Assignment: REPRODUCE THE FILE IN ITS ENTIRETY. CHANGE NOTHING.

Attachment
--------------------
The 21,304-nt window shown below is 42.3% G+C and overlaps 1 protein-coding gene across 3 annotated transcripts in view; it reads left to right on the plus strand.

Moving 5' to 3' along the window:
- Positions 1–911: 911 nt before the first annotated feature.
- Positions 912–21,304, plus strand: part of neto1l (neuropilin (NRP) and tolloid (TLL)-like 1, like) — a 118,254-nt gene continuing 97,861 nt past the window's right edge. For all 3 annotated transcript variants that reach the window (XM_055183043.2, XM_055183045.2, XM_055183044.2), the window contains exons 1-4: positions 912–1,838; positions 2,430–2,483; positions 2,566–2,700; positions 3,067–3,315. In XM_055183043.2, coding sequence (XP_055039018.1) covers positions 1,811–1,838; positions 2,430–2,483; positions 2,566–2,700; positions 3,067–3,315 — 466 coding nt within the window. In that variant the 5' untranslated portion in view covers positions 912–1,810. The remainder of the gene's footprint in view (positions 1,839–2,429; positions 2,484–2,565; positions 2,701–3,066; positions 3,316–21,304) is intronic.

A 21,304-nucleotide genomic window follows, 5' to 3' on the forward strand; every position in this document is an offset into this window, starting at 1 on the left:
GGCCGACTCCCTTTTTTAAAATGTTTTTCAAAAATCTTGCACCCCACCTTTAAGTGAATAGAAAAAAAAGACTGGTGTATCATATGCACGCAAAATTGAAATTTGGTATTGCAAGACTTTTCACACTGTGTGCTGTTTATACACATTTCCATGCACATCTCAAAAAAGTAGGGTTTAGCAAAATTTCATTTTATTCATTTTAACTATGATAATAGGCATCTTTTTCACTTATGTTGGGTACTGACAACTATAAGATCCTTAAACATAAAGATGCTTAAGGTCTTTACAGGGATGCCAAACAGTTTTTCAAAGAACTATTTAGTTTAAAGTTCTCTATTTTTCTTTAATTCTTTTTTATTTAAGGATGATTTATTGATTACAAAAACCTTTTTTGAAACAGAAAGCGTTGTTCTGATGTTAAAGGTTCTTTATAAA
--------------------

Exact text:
The 21,304-nt window shown below is 42.3% G+C and overlaps 1 protein-coding gene across 3 annotated transcripts in view; it reads left to right on the plus strand.

Moving 5' to 3' along the window:
- Positions 1–911: 911 nt before the first annotated feature.
- Positions 912–21,304, plus strand: part of neto1l (neuropilin (NRP) and tolloid (TLL)-like 1, like) — a 118,254-nt gene continuing 97,861 nt past the window's right edge. For all 3 annotated transcript variants that reach the window (XM_055183043.2, XM_055183045.2, XM_055183044.2), the window contains exons 1-4: positions 912–1,838; positions 2,430–2,483; positions 2,566–2,700; positions 3,067–3,315. In XM_055183043.2, coding sequence (XP_055039018.1) covers positions 1,811–1,838; positions 2,430–2,483; positions 2,566–2,700; positions 3,067–3,315 — 466 coding nt within the window. In that variant the 5' untranslated portion in view covers positions 912–1,810. The remainder of the gene's footprint in view (positions 1,839–2,429; positions 2,484–2,565; positions 2,701–3,066; positions 3,316–21,304) is intronic.

A 21,304-nucleotide genomic window follows, 5' to 3' on the forward strand; every position in this document is an offset into this window, starting at 1 on the left:
GGCCGACTCCCTTTTTTAAAATGTTTTTCAAAAATCTTGCACCCCACCTTTAAGTGAATAGAAAAAAAAGACTGGTGTATCATATGCACGCAAAATTGAAATTTGGTATTGCAAGACTTTTCACACTGTGTGCTGTTTATACACATTTCCATGCACATCTCAAAAAAGTAGGGTTTAGCAAAATTTCATTTTATTCATTTTAACTATGATAATAGGCATCTTTTTCACTTATGTTGGGTACTGACAACTATAAGATCCTTAAACATAAAGATGCTTAAGGTCTTTACAGGGATGCCAAACAGTTTTTCAAAGAACTATTTAGTTTAAAGTTCTCTATTTTTCTTTAATTCTTTTTTATTTAAGGATGATTTATTGATTACAAAAACCTTTTTTGAAACAGAAAGCGTTGTTCTGATGTTAAAGGTTCTTTATAAA